Rosacea affects approximately 16 million people in the United States, and patients often present with a variety of symptoms and need an individualized treatment plan.
Rosacea affects approximately 16 million people in the United States, and patients often present with a variety of symptoms and need an individualized treatment plan. Rosacea can affect the facial skin and, in about 1 in 5 cases, also the eyes, causing redness, irritation, and a burning sensation. There is no cure for rosacea.
Most treatments are intended to control the signs and symptoms that define the disease, and while those treatments are generally safe and effective, there are few medications that are FDA-approved to treat rosacea. Treatments for all four subtypes of the disease generally target inflammatory lesions, leaving a treatment gap in options to treat the persistent facial erythema that can occur in all subtypes.
A recent review article in Dermatology and Therapy looked at possible combination therapies with brimonidine tartrate 0.33% gel, approved in 2013 by the FDA for the topical treatment of persistent facial erythema associated with rosacea. Brimonidine gel is a highly selective α2-adrenergic receptor agonist (with an established safety profile over 20 years of treating open-angle glaucoma) that leads to significant reduction of persistent facial erythema in the majority of patients when applied once daily.
In large-scale clinical trials, brimonidine has been shown to be generally safe and effective, with adverse effects that are mild-to-moderate in degree and which often resolve spontaneously with continued use.
According to the study authors, “Significant improvement in erythema is experienced in the majority of patients with once-daily topical application with few experiencing mild to moderate cutaneous adverse effects that are often not persistent with continued use. This provides clinicians with a safe and effective treatment modality for this previously difficult to treat manifestation of rosacea, and it has been shown to be safely used in combination with other therapeutics targeting the inflammatory lesions of the disease.”
Importantly, the review took an in-depth look at the case reports of “exaggerated recurrence” or “rebound” associated with the use of topical brimonidine tartrate gel. Several reports have shown cases in which persistent erythema was favorably reduced within one to 6 hours after application, only to be followed by an “exaggerated recurrence” of erythemapast baseline at 12 hours after application, which lasted an additional 12 hours. Evidence as part of the review shows that,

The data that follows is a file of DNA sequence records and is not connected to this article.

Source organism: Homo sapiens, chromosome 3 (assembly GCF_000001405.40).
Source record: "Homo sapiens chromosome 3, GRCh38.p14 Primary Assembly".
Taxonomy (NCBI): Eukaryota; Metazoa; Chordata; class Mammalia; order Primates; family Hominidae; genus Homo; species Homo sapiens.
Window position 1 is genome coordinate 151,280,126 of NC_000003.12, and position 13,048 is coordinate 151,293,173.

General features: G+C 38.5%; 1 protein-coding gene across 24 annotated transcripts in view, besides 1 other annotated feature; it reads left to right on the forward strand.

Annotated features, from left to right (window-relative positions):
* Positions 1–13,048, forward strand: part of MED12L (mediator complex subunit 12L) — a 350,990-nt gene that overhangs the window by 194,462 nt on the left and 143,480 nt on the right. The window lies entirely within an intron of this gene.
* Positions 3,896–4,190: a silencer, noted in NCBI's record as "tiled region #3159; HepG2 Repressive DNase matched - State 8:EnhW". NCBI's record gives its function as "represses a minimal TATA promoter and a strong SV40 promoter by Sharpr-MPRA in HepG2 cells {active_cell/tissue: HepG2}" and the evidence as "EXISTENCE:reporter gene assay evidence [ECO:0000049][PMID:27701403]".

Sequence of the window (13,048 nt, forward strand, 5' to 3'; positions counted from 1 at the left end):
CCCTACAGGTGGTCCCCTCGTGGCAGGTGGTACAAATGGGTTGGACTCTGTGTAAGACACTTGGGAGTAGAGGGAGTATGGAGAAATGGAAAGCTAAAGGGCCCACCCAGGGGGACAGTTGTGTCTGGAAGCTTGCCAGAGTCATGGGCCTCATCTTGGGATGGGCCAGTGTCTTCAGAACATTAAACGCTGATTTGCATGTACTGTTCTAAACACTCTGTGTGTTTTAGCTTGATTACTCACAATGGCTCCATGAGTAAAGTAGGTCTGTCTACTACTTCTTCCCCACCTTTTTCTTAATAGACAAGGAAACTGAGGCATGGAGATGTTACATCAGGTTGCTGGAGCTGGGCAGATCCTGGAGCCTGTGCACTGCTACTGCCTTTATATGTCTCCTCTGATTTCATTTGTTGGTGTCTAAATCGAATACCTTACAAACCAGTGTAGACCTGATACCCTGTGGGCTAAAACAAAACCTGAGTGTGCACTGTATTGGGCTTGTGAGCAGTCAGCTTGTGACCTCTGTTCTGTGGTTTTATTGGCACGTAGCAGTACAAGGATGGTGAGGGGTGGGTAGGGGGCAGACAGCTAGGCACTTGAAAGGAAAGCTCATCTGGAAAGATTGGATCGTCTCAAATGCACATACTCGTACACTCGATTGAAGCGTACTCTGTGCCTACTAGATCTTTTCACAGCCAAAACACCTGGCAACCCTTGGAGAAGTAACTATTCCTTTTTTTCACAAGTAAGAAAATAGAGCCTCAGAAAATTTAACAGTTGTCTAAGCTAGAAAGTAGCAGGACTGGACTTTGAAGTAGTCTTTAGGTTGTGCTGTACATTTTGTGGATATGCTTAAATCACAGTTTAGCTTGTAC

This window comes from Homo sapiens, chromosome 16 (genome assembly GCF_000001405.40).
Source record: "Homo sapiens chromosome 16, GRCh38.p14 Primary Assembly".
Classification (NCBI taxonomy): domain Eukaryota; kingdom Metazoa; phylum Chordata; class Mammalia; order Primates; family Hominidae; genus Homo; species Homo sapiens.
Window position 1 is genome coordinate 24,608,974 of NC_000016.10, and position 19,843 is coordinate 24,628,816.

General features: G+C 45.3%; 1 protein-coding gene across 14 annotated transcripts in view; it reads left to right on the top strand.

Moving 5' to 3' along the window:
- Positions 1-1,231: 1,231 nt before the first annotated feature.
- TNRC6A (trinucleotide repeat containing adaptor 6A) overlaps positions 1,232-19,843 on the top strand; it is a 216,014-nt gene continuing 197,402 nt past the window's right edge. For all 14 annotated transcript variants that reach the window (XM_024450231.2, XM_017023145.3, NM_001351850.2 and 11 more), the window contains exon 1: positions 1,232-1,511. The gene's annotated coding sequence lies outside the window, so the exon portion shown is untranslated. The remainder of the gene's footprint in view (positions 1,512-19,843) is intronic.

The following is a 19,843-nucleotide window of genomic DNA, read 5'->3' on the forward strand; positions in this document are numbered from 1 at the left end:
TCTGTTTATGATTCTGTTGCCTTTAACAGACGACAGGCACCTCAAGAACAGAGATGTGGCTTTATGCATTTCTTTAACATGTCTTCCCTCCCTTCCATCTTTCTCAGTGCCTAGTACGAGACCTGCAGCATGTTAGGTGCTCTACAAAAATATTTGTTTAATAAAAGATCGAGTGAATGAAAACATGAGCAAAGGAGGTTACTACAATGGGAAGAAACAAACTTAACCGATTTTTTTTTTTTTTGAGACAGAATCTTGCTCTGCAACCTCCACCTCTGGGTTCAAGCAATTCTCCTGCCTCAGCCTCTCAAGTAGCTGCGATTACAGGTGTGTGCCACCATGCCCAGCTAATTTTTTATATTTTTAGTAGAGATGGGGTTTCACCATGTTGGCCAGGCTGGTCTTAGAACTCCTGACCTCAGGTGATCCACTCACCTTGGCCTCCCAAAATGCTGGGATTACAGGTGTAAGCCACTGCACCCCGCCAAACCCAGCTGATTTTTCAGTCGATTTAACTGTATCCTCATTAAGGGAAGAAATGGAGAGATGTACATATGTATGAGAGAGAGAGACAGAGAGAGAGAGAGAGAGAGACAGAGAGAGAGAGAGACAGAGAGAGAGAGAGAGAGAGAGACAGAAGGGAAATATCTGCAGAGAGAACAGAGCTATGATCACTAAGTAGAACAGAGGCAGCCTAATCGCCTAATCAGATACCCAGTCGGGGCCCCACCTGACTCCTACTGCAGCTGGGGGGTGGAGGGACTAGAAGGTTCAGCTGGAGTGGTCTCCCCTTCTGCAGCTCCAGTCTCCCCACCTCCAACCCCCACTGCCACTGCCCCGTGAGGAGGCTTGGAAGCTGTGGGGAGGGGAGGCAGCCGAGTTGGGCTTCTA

“There is usually rapid resolution of these AEs with only rare reports of paradoxical erythema or exaggerated recurrence of erythema with the aforementioned associated symptoms lasting weeks, and in a majority of cases the AE improved or resolved after stopping brimonidine… the incidence of all AEs decreased from quarter one through quarter four over the first 12 months of daily use.”
Brimonidine gel is intended to be applied as a pea-sized amount once daily to each of five regions of the face: the central forehead, chin, nose, and each cheek, with even application as a thin layer avoiding the eyes and lips.
The FDA notes that brimonidine tartrate topical gel should be used with caution in patients with depression, cerebral or coronary artery insufficiency, and patients with severe or unstable cardiovascular disease, as α2-adrenergic agonists can lower blood pressure. The gel should also be kept out of the reach of children.
The review also includes anecdotal evidence from the study authors about lessening of adverse effects through reinforcing good skin hygiene with all patients suffering from rosacea, including using only gentle face cleansers, using only the fingers to cleanse the face, and avoiding the use of toners, astringents, washcloths, or other abrasive products.
Further studies are needed to address continued long-term use of this medication, the authors note, including the open question of “whether its use may permanently alter neurovascular mechanisms behind persistent erythema in rosacea and possibly alter the course of this clinical manifestation over time.”